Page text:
Our recent trip to New York was the first time we had been back since our daughter was born almost twelve years ago. Prior to that, it was a regular weekend destination, heading back every couple of years, mainly in the Autumn. Some things had changed since we were  last there – some for the better (the traffic was less choking due to the use of Toyota Prius as taxis) and some for the worse (Dean And Deluca at the Rockefeller Centre was a soulless, joyless place). London now exceeds New York on quality of coffee, selection of street food. New York still wins on overall “hairs on the back of the neck” moments though.


The things that had stayed the same were those drop in diners, restaurants and coffee shops and this is where the cities are different but neck and neck. On more than one occasion, some old haunts pulled us out of a “what do we want to eat” family stupor, something that is destined to descend into rancour if not arrested quickly.

In terms of old school style, the Union Square Coffee Shop has it in buckets.  It feels like the kind of haunt that Harry Bosch would get his morning coffee at, if he lived in New York rather than LA (read about Harry here). I think I first came here twenty years ago and it hasn’t changed a bit. We dropped by for breakfast and I had my old favourite, egg’s benedict. It was perfectly fine but my daughter’s pancakes won her heart. The restaurant has a reputation of attracting the beautiful people (reference the website) with super-attractive waiting staff. I’m not sure what we were doing there then!

Here’s a clip of Gisele Bündchen launching a Victoria’s Secret perfume at the Coffee Shop. They often have Brazilian dance nights – a real community resource for the beautiful people! Personally, I was drawn back by the excellent breakfasts but each to their own.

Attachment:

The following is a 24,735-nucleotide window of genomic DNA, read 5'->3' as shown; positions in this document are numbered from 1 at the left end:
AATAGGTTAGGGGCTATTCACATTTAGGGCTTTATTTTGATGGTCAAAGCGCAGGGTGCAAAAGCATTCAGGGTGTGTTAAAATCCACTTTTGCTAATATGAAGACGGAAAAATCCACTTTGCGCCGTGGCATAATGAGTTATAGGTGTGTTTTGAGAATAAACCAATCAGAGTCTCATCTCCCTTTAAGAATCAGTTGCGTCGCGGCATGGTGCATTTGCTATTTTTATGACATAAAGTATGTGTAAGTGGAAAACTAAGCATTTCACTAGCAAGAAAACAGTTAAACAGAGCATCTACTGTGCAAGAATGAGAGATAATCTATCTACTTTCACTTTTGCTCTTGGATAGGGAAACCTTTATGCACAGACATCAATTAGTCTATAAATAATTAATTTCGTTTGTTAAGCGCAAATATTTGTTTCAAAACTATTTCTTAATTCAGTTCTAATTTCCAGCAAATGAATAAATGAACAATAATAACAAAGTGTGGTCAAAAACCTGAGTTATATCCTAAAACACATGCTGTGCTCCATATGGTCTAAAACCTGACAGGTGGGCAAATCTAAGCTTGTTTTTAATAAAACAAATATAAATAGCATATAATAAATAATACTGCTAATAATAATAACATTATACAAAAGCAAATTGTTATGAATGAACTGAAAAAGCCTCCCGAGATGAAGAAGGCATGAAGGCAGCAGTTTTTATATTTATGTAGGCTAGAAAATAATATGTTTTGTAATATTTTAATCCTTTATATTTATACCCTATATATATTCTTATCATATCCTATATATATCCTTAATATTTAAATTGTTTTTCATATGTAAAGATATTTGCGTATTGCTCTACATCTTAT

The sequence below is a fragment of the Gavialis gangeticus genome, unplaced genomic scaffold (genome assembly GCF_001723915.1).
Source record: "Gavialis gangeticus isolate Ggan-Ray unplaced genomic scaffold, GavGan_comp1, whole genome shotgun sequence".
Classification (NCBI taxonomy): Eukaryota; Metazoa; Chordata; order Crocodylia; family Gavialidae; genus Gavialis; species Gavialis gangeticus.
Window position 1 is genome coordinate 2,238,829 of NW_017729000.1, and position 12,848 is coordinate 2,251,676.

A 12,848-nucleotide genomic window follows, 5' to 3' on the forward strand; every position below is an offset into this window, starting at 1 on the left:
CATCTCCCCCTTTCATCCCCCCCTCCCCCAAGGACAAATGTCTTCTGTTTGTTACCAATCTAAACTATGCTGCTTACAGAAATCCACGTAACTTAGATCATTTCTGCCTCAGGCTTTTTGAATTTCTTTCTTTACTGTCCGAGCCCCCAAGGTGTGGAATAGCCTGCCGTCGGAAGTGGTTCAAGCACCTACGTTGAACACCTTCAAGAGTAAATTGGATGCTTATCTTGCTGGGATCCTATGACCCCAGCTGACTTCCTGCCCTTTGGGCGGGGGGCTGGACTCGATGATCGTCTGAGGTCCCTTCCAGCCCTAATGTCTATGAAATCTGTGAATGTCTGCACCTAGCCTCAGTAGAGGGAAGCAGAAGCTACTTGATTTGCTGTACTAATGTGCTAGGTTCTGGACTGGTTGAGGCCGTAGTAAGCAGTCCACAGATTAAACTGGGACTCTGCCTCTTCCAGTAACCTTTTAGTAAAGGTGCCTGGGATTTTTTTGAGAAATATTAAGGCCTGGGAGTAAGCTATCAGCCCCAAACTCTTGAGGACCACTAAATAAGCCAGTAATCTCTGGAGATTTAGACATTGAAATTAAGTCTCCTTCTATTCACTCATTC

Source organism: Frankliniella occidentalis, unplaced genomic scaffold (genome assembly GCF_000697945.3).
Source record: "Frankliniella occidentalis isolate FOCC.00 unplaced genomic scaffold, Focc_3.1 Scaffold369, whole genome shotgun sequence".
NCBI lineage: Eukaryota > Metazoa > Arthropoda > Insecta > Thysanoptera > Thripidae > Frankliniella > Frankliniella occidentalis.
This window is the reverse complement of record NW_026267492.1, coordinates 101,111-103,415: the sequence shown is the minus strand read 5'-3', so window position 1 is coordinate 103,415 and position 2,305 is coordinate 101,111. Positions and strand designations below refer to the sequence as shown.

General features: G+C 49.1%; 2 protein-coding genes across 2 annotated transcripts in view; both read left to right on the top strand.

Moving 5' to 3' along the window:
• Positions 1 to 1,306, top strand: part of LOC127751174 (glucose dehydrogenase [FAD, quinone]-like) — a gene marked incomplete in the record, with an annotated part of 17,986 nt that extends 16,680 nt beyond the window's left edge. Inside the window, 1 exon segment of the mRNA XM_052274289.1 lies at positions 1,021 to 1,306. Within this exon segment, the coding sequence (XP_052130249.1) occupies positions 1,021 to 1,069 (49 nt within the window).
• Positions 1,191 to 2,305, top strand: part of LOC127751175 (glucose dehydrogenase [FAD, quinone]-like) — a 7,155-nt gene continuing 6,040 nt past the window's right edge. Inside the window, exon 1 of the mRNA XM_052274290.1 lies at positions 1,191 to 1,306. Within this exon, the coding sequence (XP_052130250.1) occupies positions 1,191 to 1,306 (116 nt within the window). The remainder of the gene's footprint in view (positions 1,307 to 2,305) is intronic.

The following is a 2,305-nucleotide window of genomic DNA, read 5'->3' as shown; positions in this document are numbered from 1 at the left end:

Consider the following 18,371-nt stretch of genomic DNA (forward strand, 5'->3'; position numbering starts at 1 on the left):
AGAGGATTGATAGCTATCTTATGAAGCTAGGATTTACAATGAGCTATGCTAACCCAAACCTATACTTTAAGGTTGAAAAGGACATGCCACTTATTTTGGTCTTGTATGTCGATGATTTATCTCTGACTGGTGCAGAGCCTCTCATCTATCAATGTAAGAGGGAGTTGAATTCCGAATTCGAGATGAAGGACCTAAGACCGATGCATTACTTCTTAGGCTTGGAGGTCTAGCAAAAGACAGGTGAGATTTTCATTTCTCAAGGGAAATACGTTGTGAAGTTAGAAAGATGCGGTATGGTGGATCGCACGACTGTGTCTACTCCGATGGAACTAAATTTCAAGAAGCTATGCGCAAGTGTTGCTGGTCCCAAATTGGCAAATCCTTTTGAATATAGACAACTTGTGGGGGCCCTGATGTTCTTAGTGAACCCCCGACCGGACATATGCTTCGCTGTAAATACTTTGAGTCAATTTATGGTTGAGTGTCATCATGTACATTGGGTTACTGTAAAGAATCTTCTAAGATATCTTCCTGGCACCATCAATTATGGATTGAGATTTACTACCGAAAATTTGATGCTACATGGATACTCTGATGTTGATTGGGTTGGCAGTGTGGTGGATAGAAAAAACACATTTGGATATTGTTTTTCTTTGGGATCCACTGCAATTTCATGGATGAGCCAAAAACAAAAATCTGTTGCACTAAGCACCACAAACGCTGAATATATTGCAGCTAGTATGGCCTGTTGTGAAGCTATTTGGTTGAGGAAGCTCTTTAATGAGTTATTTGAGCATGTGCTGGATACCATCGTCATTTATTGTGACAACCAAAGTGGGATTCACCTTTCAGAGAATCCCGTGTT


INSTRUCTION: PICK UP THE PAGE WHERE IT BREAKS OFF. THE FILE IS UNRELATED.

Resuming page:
The decor, furniture and fittings epitomise what a Brit thinks of as an American diner, as visualised by Edward Hopper’s “Nighthawks”.

Edward Hopper’s “Nighthawks” (1942)

This is one of the most recognisable paintings of the last hundred years. The painting recalls those classic Sinatra albums such as “Sings For The Lonely” and “In The Wee Small Hours”. The couple at the bar staring and not talking. The guy sitting in the shadows, nursing a drink. The server attending to his chores, hot water brewing in the background. Hopper painted the picture after he and his wife had taken accurate notes of the potential image, something they often did.

Night + brilliant interior of cheap restaurant. Bright items: cherry wood counter + tops of surrounding stools; light on metal tanks at rear right; brilliant streak of jade green tiles 3/4 across canvas–at base of glass of window curving at corner. Light walls, dull yellow ocre [sic] door into kitchen right.

Very good looking blond boy in white (coat, cap) inside counter. Girl in red blouse, brown hair eating sandwich. Man night hawk (beak) in dark suit, steel grey hat, black band, blue shirt (clean) holding cigarette. Other figure dark sinister back–at left. Light side walk outside pale greenish. Darkish red brick houses opposite. Sign across top of restaurant, dark–Phillies 5c cigar. Picture of cigar. Outside of shop dark, green. Note: bit of bright ceiling inside shop against dark of outside street–at edge of stretch of top of window.

It was thought that the painting was inspired by a diner in Greenwich village, roughly a mile south of where we ate. Hopper nerds have tried to track the exact location down and suggested that it was on the intersection of 7th Avenue, Greenwich Avenue and West 11th Street. It transpires that the timings didn’t work and the plot was a petrol station around the time of Hopper’s work. Therefore the work is his interpretation of typically American diner.